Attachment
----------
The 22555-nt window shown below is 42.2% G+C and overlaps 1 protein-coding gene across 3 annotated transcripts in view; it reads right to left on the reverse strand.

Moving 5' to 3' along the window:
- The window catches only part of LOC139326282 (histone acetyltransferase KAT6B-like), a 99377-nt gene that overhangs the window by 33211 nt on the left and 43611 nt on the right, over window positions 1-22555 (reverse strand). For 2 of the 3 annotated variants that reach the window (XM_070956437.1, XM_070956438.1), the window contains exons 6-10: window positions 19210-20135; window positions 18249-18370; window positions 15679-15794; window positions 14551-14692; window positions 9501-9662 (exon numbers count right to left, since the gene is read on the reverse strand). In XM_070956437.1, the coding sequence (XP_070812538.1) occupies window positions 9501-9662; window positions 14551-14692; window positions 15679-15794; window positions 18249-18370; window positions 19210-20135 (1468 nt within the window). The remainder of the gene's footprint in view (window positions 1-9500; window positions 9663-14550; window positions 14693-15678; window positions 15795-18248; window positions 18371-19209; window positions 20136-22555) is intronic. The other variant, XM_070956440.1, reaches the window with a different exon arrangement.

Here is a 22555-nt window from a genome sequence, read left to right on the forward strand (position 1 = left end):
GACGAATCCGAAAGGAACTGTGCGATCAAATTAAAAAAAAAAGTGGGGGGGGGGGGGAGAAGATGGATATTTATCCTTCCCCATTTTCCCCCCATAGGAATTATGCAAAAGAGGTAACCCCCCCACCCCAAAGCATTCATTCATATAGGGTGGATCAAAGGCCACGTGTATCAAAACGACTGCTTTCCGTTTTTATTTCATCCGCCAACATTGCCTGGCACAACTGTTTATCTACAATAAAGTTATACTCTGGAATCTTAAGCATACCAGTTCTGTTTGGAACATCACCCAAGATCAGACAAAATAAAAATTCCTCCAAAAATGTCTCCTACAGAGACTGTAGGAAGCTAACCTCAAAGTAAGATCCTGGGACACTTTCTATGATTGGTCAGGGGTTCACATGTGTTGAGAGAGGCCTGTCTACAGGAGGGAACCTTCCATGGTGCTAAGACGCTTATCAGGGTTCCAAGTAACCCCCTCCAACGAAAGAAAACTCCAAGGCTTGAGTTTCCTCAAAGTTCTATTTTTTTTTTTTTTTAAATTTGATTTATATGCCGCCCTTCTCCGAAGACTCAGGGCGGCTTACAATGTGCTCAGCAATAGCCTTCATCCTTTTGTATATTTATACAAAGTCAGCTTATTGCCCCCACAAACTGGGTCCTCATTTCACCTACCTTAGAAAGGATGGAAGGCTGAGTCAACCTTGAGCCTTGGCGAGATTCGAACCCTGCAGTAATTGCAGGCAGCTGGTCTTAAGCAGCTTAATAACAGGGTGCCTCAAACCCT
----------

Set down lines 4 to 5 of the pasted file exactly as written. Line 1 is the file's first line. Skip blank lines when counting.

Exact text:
Here is a 22555-nt window from a genome sequence, read left to right on the forward strand (position 1 = left end):
GACGAATCCGAAAGGAACTGTGCGATCAAATTAAAAAAAAAAGTGGGGGGGGGGGGGAGAAGATGGATATTTATCCTTCCCCATTTTCCCCCCATAGGAATTATGCAAAAGAGGTAACCCCCCCACCCCAAAGCATTCATTCATATAGGGTGGATCAAAGGCCACGTGTATCAAAACGACTGCTTTCCGTTTTTATTTCATCCGCCAACATTGCCTGGCACAACTGTTTATCTACAATAAAGTTATACTCTGGAATCTTAAGCATACCAGTTCTGTTTGGAACATCACCCAAGATCAGACAAAATAAAAATTCCTCCAAAAATGTCTCCTACAGAGACTGTAGGAAGCTAACCTCAAAGTAAGATCCTGGGACACTTTCTATGATTGGTCAGGGGTTCACATGTGTTGAGAGAGGCCTGTCTACAGGAGGGAACCTTCCATGGTGCTAAGACGCTTATCAGGGTTCCAAGTAACCCCCTCCAACGAAAGAAAACTCCAAGGCTTGAGTTTCCTCAAAGTTCTATTTTTTTTTTTTTTTAAATTTGATTTATATGCCGCCCTTCTCCGAAGACTCAGGGCGGCTTACAATGTGCTCAGCAATAGCCTTCATCCTTTTGTATATTTATACAAAGTCAGCTTATTGCCCCCACAAACTGGGTCCTCATTTCACCTACCTTAGAAAGGATGGAAGGCTGAGTCAACCTTGAGCCTTGGCGAGATTCGAACCCTGCAGTAATTGCAGGCAGCTGGTCTTAAGCAGCTTAATAACAGGGTGCCTCAAACCCT